The case conveyor may be hinged at its upper end as indicated at 92 (Fig. 2a) to permit the case delivery end to be raised or lowered so that the case will be positioned on the page blocks at the proper level. The vertical adjustment at the case delivery end may be accomplished by suitable means 93. With regard to the case conveyor it may also be said that the vertical magazine 30 is adjustable to receive cases of various sizes, the sides of the magazine 3!! being laterally adjustable by means of the screw-adjustments 94. The'case ironer 36 with its associated guides 35 is laterally adjustable by means of screw adjustments and 96 (Fig. 1a) to process cases for books of varying thicknesses. The case ircner 36 may be composed of two segments to permit the lateral adjustment. The guides 35 are also vertically adjustable by suitable means 91. Adjustment for the various overhangs of the cases for diiferent books is accomplished by the rotation of the drive sprocket 6| in relation to the shaft 62. The adjustment may be accomplished in any suitable manner such as by providing releasable set screws filo on the hubs of sprockets 6| as shown in Fig. 2a. By the proper adjustment, the case pusher lugs 33 will deliver the cases the necessary distance of overhang in front of the page blocks. The overhead registry or articulated pusher conveyor assembly 31 is vertically adjustable to the height of the books being processed by screw adjustments 99 (Fig. 21)). An adjustment of pusher lugs '42 and the pads 40 for a change in the overhang of the cases may be accomplished by a rotation of the drive sprocket 39 in relation to its shaft, by providing releasable set screws 39a as shown in Fig. 3. It should be noted that the adjustment of the pusher lugs 42 may be made in conjunction with the case conveyor adjustment for overhang by driving both assemblies by their adjacent sprockets from a common sprocket (not shown) and making the adjustment at the common sprocket.

The nipper bars 4! are laterally adjustable throughout their length to receive books of different thicknesses and are vertically adjustable at their receiving end by screw adjustment I00, to receive books having hinges at different vertical locations. In books of great thickness the hinge isfurther down from the center or peak of backstrap, than in thinner books. The belt conveyors 48 associated with the nip er bars 4'! are also laterally adjustable.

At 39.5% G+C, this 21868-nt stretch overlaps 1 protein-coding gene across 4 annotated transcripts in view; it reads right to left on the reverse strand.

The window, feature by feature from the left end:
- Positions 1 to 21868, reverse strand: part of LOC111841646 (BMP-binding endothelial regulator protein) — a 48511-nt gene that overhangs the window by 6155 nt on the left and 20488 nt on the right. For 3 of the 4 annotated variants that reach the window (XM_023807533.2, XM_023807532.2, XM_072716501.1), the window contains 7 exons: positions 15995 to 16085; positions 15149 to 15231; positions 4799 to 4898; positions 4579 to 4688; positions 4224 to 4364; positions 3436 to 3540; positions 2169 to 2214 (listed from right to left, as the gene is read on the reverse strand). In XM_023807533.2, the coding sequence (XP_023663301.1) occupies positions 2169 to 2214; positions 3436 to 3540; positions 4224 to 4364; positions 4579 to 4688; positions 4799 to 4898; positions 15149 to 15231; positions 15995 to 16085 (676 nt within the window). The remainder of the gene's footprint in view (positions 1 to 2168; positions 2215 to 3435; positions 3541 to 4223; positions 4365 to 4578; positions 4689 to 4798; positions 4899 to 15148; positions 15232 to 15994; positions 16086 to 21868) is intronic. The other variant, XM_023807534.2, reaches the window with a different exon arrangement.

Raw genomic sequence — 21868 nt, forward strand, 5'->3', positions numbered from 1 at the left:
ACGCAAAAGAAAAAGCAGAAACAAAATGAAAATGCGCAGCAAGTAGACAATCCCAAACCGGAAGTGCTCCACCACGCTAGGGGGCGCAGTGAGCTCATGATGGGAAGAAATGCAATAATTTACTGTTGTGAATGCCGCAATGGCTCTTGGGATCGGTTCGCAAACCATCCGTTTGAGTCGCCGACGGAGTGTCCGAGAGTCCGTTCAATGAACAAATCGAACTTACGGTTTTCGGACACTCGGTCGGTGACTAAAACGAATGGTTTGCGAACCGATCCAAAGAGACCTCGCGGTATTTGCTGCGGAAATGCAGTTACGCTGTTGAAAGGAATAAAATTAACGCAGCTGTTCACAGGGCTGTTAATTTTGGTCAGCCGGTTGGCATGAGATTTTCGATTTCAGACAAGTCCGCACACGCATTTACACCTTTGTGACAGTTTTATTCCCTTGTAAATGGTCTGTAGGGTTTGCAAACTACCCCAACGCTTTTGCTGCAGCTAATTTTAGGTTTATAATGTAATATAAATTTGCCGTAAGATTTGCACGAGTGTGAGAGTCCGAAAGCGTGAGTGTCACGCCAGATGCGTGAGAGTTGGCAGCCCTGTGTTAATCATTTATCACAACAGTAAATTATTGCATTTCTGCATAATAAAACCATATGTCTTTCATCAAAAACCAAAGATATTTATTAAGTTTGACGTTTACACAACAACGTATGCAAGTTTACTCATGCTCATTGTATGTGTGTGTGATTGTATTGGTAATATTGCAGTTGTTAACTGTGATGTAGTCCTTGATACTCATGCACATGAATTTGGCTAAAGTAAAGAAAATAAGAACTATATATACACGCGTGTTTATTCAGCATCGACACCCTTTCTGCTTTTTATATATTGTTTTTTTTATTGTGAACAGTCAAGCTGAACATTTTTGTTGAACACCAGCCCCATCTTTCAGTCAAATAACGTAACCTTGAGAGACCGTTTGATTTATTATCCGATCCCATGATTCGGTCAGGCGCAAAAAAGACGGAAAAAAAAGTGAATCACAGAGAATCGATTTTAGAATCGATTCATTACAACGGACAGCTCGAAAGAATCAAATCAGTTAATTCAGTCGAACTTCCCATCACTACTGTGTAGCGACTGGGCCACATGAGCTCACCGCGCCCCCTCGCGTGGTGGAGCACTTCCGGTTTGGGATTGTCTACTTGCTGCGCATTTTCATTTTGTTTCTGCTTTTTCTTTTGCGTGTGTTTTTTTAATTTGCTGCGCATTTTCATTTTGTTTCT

In the building-in portion of the machine the heated ironing nipper bars 50 are laterally adjustable so that they may enter the hinges of boo-ks of various thicknesses and apply the proper ironing pressure to the hinges. In connection with the lateral adjustments of the nipper bars 41 and also the heated ironing bars 50, the adjustments are made by turning the threaded bushings 53, as best shown in Fig. 10, a certain additional flexibility of the adjustment is achieved by the fact that the ironing bars 50 and the nipper bars 41 are urgedinward by springs 52 associated with the threaded bushings 53.,

The plate or flat belt conveyor system comprised of plate belts 54 are also laterally adjustable to conform to the thickness of the books being processed and may be adjusted so that any suitable degree of pressure may be applied to the covers of the cases 34. The entire assembly 5| is adjusted about the center line, for book thickness by a double ended lea-d screw not shown in the drawing. The nipper brackets and their associated nipper bars 5|] are thereby largely adjusted for book thickness. The additional adjusting arrangements at 53 permit two additional adjustments. The movement of the screw 18 and the threaded bushing 53 simultaneously permits adjustment of the amount of overhang between the nipper 50and the pressing plates 54. This adjustment may be made for the kind of cover material involved as well as for the size of the book. Rotating bushing 53 while holding the screw '18 stationary changes the amount of spring loading, by spring 52; on the nipper bar 50.

This may :also be an adjustment to cause a desired pressure on a given cover material.

If the building-in (portion of the apparatus is used as a unit, the receiving and delivery platforms of the apparatus should also be vertically adjustable in the manner shown in Figs. 11 and '12, i. e. by the rotation of hand Wheel 64 actuating the chain and sprocket assembly 65 and the gear train 66 to raise or lower the screw-threaded shaft 61 which moves up through sleeve 68, the receiving platform 69 being mounted at the upper end of the shaft 61; the shaft may be used to connect the adjustment assembly of delivery platform 690 with that of the receiving platform adjustment assembly thereby making'it possible to raise and lower both platforms the same distance simultaneously byturning the hand wheel 64. The shaft 61 may be provided with longitudinal groove H to receive the projection 12 so that the shaft will not revolve in the sleeve and change the orientation of the platform positioned thereon.